I love him so much and I believe he loves me and that feels good, but I was better off in nearly every way when I was in unsatisfying relationships or single, even though my life was by no means perfect or even happy a lot of the time. I know if we divorced it would throw my life into serious chaos. We don’t have any savings. I’m not working, like I mentioned. My credit sucks. I have those bad dogs, which would make finding a place of my own even harder. I’m not getting any younger, and I’m definitely not getting any more dateable (I’m 38).

But I have to wonder if chaos is what I need, because nothing else — going to therapy, taking prescribed medication, writing in a goddamn journal, MICRODOSING lol — seems to be knocking me out of this sad, ghostlike existence. Writing it out sounds so bitchy, like I’m blaming him for my unhappiness, which I’m not. I just feel like, how can this relationship possibly be good for me when I feel so bad and function so little all the time? People always compare mental illness to cancer and other physical ailments, and when I think of it like that, I know he’s not necessarily causing my problems, but he’s also okay being married to someone who’s slowly dying and doesn’t seem capable of getting the medical attention necessary to treat it.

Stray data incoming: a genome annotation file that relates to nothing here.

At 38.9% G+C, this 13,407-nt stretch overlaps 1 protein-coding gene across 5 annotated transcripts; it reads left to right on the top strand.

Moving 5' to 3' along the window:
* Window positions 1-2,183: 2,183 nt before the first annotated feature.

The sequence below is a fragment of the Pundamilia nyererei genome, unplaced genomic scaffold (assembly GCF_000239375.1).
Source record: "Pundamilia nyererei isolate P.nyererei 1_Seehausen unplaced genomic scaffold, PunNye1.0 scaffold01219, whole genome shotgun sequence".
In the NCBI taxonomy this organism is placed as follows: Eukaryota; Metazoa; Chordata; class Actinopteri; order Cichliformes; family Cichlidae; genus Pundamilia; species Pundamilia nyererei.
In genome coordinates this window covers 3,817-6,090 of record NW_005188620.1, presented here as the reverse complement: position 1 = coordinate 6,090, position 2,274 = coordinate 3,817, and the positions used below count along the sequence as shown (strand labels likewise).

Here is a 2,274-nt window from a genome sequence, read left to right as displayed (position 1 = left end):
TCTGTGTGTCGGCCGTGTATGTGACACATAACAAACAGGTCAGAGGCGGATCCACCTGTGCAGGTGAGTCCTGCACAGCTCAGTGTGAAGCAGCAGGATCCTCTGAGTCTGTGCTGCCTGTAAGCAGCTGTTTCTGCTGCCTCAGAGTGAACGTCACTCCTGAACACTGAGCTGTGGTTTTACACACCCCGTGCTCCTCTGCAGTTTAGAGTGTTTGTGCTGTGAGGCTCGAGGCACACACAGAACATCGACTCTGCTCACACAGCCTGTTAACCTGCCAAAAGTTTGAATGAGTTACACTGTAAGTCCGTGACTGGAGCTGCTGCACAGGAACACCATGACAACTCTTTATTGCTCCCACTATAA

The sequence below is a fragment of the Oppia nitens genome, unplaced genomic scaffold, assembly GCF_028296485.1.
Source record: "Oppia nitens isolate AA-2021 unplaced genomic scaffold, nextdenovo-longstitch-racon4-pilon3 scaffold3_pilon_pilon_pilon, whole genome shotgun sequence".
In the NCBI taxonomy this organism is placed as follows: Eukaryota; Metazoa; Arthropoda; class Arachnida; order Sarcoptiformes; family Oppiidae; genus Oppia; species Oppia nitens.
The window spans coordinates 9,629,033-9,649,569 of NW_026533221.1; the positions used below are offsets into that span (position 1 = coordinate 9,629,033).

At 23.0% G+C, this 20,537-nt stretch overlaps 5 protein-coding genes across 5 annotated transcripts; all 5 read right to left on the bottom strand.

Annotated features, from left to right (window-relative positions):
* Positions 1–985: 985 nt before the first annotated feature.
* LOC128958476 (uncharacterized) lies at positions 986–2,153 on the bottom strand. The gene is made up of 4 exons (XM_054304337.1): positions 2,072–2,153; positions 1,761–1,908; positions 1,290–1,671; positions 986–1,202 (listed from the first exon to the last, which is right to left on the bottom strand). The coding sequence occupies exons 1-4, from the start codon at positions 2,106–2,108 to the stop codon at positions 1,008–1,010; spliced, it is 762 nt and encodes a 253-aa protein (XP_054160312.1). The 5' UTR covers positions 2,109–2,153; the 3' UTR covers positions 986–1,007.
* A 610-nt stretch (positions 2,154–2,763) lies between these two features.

I don’t know why I’m like this. I don’t know why it feels safer to do less and less than to keep trying to get better, but I know I’ve created this situation where I can be with someone who will put up with that and make sure we have food and shelter. I have a lot of good friends who care about me and I know they know I’m struggling and I know I make it extremely difficult for anyone to help me because I just shut them out if they try to bring up things that make me uncomfortable. Maybe the reason I’ve behaved this way for so long is that the only friend who could ever tell me anything moved away shortly before my husband and I started dating.